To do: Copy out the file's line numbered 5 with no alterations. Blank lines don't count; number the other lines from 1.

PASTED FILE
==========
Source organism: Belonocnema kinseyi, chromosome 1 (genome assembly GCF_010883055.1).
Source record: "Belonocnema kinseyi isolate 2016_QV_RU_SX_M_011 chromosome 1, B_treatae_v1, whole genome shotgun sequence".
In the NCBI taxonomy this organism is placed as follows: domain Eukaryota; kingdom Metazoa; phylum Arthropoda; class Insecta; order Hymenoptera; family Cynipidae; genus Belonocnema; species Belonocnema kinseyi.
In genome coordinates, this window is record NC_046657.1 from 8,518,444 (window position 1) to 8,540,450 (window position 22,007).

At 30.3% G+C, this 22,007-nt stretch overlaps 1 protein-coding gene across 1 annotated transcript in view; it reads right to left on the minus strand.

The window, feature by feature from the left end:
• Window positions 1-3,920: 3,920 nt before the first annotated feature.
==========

At 30.3% G+C, this 22,007-nt stretch overlaps 1 protein-coding gene across 1 annotated transcript in view; it reads right to left on the minus strand.